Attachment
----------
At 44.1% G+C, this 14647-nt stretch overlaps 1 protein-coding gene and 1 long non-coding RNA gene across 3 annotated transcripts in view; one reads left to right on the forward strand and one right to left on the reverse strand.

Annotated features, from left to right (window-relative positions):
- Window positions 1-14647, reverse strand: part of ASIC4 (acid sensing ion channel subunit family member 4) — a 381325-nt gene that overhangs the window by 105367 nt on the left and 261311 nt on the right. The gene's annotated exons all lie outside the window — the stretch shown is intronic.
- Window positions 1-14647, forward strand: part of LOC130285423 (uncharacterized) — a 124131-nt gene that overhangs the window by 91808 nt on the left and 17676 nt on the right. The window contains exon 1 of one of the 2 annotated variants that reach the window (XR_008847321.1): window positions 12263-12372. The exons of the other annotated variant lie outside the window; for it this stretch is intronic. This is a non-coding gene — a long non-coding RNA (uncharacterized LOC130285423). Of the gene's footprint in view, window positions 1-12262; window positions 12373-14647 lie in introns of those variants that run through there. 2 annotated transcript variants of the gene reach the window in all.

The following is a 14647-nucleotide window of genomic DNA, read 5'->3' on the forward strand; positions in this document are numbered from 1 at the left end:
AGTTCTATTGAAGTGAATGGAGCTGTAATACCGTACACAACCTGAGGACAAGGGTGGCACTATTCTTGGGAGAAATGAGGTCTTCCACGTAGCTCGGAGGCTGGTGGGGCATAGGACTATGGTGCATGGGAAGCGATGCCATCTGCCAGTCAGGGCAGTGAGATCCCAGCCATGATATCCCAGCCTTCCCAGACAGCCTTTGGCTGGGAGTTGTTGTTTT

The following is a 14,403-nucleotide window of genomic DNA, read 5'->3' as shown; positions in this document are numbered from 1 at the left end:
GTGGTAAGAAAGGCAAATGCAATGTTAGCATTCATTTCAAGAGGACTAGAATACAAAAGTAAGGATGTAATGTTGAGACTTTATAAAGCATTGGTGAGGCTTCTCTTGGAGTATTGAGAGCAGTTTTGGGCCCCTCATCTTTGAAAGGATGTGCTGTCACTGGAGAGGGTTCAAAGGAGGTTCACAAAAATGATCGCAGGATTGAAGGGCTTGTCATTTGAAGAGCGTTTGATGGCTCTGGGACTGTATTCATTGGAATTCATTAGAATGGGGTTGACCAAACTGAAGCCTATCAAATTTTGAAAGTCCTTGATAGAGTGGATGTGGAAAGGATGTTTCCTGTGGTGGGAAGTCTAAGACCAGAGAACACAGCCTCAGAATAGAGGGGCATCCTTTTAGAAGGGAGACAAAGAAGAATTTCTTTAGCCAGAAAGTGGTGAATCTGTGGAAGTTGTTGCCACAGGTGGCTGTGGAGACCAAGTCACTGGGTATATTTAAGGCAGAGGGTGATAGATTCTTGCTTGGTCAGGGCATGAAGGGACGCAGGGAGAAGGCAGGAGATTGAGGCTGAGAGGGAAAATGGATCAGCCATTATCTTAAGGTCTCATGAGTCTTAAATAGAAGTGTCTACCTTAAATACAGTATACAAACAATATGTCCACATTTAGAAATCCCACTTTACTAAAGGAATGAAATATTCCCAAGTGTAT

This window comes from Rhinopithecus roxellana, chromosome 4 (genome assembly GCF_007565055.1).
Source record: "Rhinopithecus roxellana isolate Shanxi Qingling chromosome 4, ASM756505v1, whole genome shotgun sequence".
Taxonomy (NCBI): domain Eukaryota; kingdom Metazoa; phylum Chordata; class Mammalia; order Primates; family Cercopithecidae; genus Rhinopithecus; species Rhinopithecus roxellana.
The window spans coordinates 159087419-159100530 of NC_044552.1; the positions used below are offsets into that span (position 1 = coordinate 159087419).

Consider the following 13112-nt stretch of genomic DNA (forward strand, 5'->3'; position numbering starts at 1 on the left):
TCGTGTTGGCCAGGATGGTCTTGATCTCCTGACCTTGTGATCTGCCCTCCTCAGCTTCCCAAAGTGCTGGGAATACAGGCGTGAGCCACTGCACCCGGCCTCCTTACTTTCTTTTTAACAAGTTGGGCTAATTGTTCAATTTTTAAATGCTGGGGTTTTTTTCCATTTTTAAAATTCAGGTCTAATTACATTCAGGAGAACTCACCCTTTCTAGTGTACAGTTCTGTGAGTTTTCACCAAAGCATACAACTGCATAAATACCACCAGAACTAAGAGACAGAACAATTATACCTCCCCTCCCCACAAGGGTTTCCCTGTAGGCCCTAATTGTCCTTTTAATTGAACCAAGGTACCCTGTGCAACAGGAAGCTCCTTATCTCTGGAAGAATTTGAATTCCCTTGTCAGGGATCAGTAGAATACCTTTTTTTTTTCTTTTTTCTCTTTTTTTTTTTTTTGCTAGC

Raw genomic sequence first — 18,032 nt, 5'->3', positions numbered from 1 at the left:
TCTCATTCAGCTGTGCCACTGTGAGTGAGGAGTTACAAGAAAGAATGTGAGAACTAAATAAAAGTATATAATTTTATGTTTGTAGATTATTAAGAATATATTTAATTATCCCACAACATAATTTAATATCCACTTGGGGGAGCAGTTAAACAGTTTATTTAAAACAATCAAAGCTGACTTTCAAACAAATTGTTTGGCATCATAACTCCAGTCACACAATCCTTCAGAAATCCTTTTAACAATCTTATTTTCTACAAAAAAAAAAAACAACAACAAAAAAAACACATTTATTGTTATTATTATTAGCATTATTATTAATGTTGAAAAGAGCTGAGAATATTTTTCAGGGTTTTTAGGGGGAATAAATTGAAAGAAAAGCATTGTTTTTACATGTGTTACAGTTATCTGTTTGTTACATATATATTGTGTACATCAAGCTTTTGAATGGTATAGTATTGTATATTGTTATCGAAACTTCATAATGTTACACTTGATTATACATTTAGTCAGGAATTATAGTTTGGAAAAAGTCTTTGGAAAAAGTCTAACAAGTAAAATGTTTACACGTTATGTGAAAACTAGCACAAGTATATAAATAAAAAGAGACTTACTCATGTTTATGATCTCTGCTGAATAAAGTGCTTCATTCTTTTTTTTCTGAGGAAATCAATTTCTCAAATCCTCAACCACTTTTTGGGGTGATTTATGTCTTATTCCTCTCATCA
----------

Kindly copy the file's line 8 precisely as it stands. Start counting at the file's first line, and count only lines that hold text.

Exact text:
GTGGTAAGAAAGGCAAATGCAATGTTAGCATTCATTTCAAGAGGACTAGAATACAAAAGTAAGGATGTAATGTTGAGACTTTATAAAGCATTGGTGAGGCTTCTCTTGGAGTATTGAGAGCAGTTTTGGGCCCCTCATCTTTGAAAGGATGTGCTGTCACTGGAGAGGGTTCAAAGGAGGTTCACAAAAATGATCGCAGGATTGAAGGGCTTGTCATTTGAAGAGCGTTTGATGGCTCTGGGACTGTATTCATTGGAATTCATTAGAATGGGGTTGACCAAACTGAAGCCTATCAAATTTTGAAAGTCCTTGATAGAGTGGATGTGGAAAGGATGTTTCCTGTGGTGGGAAGTCTAAGACCAGAGAACACAGCCTCAGAATAGAGGGGCATCCTTTTAGAAGGGAGACAAAGAAGAATTTCTTTAGCCAGAAAGTGGTGAATCTGTGGAAGTTGTTGCCACAGGTGGCTGTGGAGACCAAGTCACTGGGTATATTTAAGGCAGAGGGTGATAGATTCTTGCTTGGTCAGGGCATGAAGGGACGCAGGGAGAAGGCAGGAGATTGAGGCTGAGAGGGAAAATGGATCAGCCATTATCTTAAGGTCTCATGAGTCTTAAATAGAAGTGTCTACCTTAAATACAGTATACAAACAATATGTCCACATTTAGAAATCCCACTTTACTAAAGGAATGAAATATTCCCAAGTGTAT